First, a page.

Cinematic Lighting for Portraiture

Lesson 12 of 49

Grip Tools: Scrims, Silks, Flags & Tape

 

Cinematic Lighting for Portraiture

Lesson 12 of 49

Grip Tools: Scrims, Silks, Flags & Tape

 

Lesson Info

Grip Tools: Scrims, Silks, Flags & Tape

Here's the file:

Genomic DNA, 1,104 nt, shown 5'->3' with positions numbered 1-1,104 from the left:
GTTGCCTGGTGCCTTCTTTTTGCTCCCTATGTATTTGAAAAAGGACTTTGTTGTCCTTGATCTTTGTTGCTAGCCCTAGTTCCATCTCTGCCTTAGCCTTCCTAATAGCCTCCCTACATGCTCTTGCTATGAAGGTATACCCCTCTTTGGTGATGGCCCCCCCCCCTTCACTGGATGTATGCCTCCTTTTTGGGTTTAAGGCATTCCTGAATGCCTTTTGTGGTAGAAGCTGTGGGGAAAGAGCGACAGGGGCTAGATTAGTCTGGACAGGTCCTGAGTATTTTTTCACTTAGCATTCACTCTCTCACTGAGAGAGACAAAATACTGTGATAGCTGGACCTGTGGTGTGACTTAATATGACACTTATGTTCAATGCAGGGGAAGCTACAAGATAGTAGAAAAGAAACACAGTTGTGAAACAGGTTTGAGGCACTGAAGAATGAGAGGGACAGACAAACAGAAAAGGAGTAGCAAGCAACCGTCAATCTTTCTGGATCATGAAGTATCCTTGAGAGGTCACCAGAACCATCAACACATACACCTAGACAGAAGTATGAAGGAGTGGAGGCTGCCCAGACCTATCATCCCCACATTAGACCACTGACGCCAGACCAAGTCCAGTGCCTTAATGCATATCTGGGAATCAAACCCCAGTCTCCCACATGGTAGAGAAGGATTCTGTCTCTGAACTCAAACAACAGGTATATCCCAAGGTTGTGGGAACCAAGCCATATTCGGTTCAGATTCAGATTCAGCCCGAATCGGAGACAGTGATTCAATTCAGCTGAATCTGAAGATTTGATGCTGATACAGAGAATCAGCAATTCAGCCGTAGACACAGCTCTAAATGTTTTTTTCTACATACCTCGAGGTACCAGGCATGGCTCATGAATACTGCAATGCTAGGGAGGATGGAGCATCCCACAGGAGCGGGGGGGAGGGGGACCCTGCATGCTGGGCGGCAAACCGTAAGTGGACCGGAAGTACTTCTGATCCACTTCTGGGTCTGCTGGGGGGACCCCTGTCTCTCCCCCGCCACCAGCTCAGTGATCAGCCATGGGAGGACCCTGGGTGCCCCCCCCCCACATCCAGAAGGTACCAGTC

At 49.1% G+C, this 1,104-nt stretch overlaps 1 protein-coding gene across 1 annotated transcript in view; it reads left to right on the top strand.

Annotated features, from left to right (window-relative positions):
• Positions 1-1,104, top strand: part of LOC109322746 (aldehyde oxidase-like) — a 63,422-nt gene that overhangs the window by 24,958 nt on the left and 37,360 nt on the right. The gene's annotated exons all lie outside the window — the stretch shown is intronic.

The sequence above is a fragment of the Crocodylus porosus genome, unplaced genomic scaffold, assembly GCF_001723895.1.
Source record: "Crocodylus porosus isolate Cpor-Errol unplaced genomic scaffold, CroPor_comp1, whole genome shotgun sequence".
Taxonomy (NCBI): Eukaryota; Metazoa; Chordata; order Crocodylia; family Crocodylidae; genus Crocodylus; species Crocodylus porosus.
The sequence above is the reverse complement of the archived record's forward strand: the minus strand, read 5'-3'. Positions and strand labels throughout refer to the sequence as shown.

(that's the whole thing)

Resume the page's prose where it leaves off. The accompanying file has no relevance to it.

And when you do have the location, when you do have to contend with certain environmental variables, here is two of the more common ways to work with an environment that you cannot control. And these are what I'm using when we are outside on location in the second shoot. This is a Westcott Scrim Jim. And there are different manufacturers for scrims. They are probably one of the more common ones. This is a six by six. It's a six by six, they call 'em silks, scrims. They have different levels of diffusion on them. So you will find half a stop, quarter stop, full stop, different levels of diffusion. You can also put different fabrics on the outside. So sometimes, it'll be a white fabric. Sometimes, it'll be a silver fabric. And you can make a reflector or a black fabric, and you can turn it into a tent. All different ways you can modify this. I'm a huge fan of using silks, because they give you a lot more flexibility in what the quality of light looks like. Not just as a way to block ligh...